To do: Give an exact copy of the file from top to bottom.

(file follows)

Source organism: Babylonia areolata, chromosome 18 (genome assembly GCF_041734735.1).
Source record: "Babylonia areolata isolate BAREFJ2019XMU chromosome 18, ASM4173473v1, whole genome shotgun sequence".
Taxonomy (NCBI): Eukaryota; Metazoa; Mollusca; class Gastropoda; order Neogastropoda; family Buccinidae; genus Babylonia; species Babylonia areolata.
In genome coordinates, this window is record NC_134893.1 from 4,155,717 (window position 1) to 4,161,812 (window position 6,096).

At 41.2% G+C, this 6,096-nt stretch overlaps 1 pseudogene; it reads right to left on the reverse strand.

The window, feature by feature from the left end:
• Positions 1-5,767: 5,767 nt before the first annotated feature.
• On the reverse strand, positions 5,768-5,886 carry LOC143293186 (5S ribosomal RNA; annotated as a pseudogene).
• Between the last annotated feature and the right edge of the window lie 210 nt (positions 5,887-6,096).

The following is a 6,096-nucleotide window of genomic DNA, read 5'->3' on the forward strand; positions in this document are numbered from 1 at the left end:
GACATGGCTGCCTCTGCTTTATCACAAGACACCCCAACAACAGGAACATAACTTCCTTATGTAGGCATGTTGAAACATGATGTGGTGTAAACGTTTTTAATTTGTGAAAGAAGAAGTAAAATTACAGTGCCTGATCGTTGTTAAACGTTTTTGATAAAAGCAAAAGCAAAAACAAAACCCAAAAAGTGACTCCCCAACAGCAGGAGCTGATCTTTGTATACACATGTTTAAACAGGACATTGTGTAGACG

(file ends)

Source organism: Babylonia areolata, chromosome 18 (genome assembly GCF_041734735.1).
Source record: "Babylonia areolata isolate BAREFJ2019XMU chromosome 18, ASM4173473v1, whole genome shotgun sequence".
Taxonomy (NCBI): Eukaryota; Metazoa; Mollusca; class Gastropoda; order Neogastropoda; family Buccinidae; genus Babylonia; species Babylonia areolata.
In genome coordinates, this window is record NC_134893.1 from 4,155,717 (window position 1) to 4,161,812 (window position 6,096).

At 41.2% G+C, this 6,096-nt stretch overlaps 1 pseudogene; it reads right to left on the reverse strand.

The window, feature by feature from the left end:
• Positions 1-5,767: 5,767 nt before the first annotated feature.
• On the reverse strand, positions 5,768-5,886 carry LOC143293186 (5S ribosomal RNA; annotated as a pseudogene).
• Between the last annotated feature and the right edge of the window lie 210 nt (positions 5,887-6,096).

The following is a 6,096-nucleotide window of genomic DNA, read 5'->3' on the forward strand; positions in this document are numbered from 1 at the left end:
GACATGGCTGCCTCTGCTTTATCACAAGACACCCCAACAACAGGAACATAACTTCCTTATGTAGGCATGTTGAAACATGATGTGGTGTAAACGTTTTTAATTTGTGAAAGAAGAAGTAAAATTACAGTGCCTGATCGTTGTTAAACGTTTTTGATAAAAGCAAAAGCAAAAACAAAACCCAAAAAGTGACTCCCCAACAGCAGGAGCTGATCTTTGTATACACATGTTTAAACAGGACATTGTGTAGACG